As 2012 chimes in, and my Father prepares for his retirement, I’m going into 2012 with a very different attitude that I went into 2011 with.

On the morn of January 1st 2012, at about 4am, local time (GMT, in London), I’ve been spending a bit of ‘quiet’ time with myself, after seeing in the New Year, and everyone retired to bed.
At first, I wanted to stay up, to watch a movie, as was my tradition of entering into the New Year, and yet, there was no decent movie showing at 1am, in the UK, on any of the Sky or Terrestrial channels that I could see. I then thought that now might be a good time to watch some of the recorded movies I had saved up on Sky+. Scrolling through what was saved, I happened across a show I had saved, that followed Mark Zuckerberg, and told the story of Facebook. It had aired on BBC2, on the 14th Dec 2011 (at 22:00), and is called Mark Zuckerberg: Inside Facebook (http://www.bbc.co.uk/programmes/b017ywty). Watching the show, suddenly put me into a very ‘different’ frame of mind, to the one that I was in, when I was about to watch a movie, before slipping off to bed. Watching Zuckerberg talk, understanding a little bit more about what allowed him to accomplish the success that he has (in the context of talent, mastery of skills, and development of myelin – there’s a whole bunch of book reviews that I’ll share soon, that explain this context) led me to start to understand just how passionate, focussed, and singled minded Zuckerberg was over his project, and made me really start to appreciate just where the gaps were in my own focus, and attention.

Then, I went and watched Lady Gaga, in the episode of ‘A Very Lady Gaga Thanksgiving’, which aired on PBS, in the US, and then here in the UK, on Sky. Ever since I saw an interview of Lady Gage, by Indian Celebrity Simi Agarwal, I’ve had a tremendous amount of respect for Lady Gaga, both as an artist, but also as a passionate individual, who’s been lit aflame by her work, and her  passion, and has the requisite skill and mastery to be able to have a meaningful impact with her music.

Watching her interview, when she starts to talk about her song, “Marry the Night”, she says the song was about:

“committing yourself wholeheartedly to the thing you are most passionate about.”
Lady Gaga goes onto say:
“It is about that moment when I decided I was going to tear it up, that I was going to get married to my work, and that my work would be my husband forever. That was the moment when I knew that there was no fire and no rain that could get in my way.”
Lady Gaga
Source: Growing Up Gaga http://abcn.ws/s6KJiL via @ABC (scroll to 5mins 08 seconds)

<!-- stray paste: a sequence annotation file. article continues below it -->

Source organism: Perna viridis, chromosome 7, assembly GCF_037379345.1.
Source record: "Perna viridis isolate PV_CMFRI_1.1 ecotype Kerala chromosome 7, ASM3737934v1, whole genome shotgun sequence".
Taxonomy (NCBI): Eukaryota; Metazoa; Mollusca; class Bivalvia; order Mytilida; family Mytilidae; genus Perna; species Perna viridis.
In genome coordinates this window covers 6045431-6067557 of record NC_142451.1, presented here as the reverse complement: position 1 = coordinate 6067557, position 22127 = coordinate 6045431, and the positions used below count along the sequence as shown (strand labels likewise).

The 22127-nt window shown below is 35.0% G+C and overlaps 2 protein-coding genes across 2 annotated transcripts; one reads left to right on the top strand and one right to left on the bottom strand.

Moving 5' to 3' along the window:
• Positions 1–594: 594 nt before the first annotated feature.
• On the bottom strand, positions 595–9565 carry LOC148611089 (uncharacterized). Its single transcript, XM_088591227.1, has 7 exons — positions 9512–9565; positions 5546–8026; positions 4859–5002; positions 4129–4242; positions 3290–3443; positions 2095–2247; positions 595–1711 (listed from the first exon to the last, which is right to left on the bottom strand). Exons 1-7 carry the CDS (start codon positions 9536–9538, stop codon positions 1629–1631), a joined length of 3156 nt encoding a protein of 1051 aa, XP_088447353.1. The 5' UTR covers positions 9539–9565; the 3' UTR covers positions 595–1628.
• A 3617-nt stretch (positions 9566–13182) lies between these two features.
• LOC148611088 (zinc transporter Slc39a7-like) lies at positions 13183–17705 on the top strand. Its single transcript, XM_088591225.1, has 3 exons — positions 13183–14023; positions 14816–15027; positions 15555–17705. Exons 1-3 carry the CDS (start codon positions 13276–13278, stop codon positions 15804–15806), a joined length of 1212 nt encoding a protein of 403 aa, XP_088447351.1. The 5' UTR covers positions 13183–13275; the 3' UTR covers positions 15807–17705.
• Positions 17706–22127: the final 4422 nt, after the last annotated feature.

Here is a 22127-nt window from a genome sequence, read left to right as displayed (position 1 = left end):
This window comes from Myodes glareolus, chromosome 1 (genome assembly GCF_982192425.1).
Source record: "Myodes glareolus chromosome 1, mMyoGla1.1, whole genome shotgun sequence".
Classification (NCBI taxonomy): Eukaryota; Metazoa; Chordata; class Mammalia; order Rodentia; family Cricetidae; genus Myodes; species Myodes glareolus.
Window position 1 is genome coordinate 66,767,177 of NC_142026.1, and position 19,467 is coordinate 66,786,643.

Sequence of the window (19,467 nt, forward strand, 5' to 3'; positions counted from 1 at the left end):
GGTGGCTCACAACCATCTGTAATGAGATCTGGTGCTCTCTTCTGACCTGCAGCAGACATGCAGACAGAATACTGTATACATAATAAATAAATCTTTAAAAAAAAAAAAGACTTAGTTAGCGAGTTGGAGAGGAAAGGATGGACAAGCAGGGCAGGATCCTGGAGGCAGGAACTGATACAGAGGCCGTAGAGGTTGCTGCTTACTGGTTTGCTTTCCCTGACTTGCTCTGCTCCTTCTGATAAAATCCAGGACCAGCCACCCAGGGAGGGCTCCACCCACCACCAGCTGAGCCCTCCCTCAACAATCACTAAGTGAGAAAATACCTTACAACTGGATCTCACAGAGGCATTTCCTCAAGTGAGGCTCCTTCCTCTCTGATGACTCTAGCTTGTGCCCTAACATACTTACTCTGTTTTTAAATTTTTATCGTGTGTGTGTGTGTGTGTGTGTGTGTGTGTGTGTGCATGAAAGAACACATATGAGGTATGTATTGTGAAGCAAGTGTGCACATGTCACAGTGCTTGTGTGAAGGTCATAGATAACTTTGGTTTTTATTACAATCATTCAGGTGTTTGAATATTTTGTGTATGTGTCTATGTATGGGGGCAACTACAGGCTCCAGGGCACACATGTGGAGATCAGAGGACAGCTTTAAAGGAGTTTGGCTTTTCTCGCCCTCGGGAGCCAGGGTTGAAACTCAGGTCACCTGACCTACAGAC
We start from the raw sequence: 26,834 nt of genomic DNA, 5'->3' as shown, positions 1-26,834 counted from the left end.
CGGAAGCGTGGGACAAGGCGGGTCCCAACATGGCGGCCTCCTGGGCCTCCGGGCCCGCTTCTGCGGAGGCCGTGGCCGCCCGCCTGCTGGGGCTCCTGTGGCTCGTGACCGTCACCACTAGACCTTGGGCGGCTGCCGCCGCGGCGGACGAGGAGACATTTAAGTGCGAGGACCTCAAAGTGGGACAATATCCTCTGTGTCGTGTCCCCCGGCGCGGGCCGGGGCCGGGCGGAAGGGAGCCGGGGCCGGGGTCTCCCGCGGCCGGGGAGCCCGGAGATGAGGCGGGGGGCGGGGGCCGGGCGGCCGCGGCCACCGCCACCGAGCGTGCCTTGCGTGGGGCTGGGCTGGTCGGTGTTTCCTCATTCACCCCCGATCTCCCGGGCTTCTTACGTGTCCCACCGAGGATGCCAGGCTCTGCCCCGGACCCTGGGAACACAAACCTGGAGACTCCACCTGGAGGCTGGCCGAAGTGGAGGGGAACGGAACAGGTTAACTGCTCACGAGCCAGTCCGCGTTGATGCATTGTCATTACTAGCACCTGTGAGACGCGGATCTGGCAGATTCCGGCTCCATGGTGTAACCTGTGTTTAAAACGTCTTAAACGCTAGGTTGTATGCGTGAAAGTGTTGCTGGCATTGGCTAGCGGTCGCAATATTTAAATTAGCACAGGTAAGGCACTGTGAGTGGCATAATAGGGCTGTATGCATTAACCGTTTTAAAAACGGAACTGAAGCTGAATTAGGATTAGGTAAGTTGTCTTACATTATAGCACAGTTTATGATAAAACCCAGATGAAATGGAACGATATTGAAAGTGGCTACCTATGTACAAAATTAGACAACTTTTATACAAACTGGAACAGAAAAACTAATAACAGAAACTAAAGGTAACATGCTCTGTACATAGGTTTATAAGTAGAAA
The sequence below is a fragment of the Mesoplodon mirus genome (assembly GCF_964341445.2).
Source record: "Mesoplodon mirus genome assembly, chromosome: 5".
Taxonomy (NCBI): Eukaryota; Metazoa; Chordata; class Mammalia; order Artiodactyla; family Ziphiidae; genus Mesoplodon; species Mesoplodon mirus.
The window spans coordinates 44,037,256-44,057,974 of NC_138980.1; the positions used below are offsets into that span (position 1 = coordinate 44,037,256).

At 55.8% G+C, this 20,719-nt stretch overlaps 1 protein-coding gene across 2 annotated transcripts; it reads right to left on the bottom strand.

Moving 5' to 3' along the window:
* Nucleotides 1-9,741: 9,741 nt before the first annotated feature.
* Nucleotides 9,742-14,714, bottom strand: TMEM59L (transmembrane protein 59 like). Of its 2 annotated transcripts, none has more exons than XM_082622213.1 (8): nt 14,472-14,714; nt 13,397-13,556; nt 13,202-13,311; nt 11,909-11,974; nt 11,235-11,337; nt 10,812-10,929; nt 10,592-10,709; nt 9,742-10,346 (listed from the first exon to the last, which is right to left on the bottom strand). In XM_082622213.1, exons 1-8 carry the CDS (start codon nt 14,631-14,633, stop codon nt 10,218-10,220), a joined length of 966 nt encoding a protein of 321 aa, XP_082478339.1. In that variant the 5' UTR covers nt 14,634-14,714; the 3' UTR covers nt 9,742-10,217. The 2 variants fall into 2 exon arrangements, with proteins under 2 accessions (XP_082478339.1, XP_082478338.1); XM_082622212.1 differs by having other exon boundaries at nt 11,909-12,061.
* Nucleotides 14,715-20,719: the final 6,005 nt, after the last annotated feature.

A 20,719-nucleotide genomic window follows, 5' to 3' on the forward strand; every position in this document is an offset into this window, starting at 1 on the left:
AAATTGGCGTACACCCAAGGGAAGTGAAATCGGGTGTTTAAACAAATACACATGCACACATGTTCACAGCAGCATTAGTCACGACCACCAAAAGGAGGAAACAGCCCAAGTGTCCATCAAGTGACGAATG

You can also watch the part directly: http://youtu.be/EDDkt8CjF-Q?t=4m58s

In 2011, both Mark Zuckerberg, and Lady Gaga, whilst in completely different industries, and sectors, represented a pinnacle of success, that is unparalelled in terms of how succesful they have respectively become in each of their fields, at such young ages. The one common thread, between the two is their dedication, and devotion to their work. In Talent Code language, it is the myelin that the two of them laid down internally at an early enough age, and continue to do so, that allowed them to break through the 10,000 hours of practice, make countless mistakes, and then ultimately succeed where others before them hadn’t.

It’s as much about the external success they appear to have, as it is about the internal motivation that stokes their fire, and their unwavering commitment to their own excellence that drives them forward in a way that continues to allow them to learn, to make mistakes, and to grow, and develop further.

The more I’m learning, and studying about how people became excellent in their respective fields, the more I’m starting to appreciate how important it is to make mistakes. In one of the books I read recently (I can’t remember which one, but when I find it, I’ll re-write this to reference it properly), I read about a world class ice skater, who in her trainings, regularly fell on the ice. She was trying to do a difficult jump, with a triple twist, and only had mastery of a jump with a double twist. As the author observed her practicing, she would fall down countless times, in her training sessions. But she would just pick herself up, brush herself off, and then try exactly the same thing again, and again, and again, repeatedly, getting a little bit closer each time, until eventually she had perfected her practice in such a way that she was able to spin 3 times, and land back facing the correct direction, after falling down many many times.

It’s the combination of seeing the commitment, that each of the above celebrities had to their work, coupled with the latest knowledge I’ve gleaned, from reading a few books, about how the brain and people in general stop trying when we’re being told we’re smart. We generally stop making an effort, when we’re congratulated on our skill or talent. It’s a safety mechanism, whereby instead of pursuing ever greater challenges, to try to get even better and develop more skills, we don’t want to lose face, and so try to stick with the easier, simpler route or options that lie ahead of us. Today, it’s finally clicked. Having read ‘The Richest Man in Babylon’ many times, I started to appreciate the importance of ‘work’ in the story, but now, I’m starting to really see how fundamental it is, to getting to the bottom of the Talent/Success Myth.

You see, I firmly believe that success is not innate, or reserved for a priviledged few. It is actually available to everyone that works hard, and makes consistent effort, to continuously develop and improve themselves. The only people that really don’t succceed are the ones that stop trying. The one’s that stop making an effort. The one’s that stop growing, developing, pushing their boundaries, and who no longer wish to make the effort, or put in the hard work, those are the success stories that never make it, those are the entrepreneurs, and artists who never make it big.

Unfortunately, with ‘Social Media’ and ‘Reality TV’ doing such a great job of reducing the barrier to celebrity status, more and more children and adults alike, wish they could just step in, and become successful, rarely being able to see all the struggle, effort, or mistakes that were made on the often times 10 or 15 year journey that got them there.

I’m going to go out on a limb now, and say that Marianne Williamson went and got it all wrong. Her famous passage, quoted often as being part of a speech that Nelson Mandela gave, that says: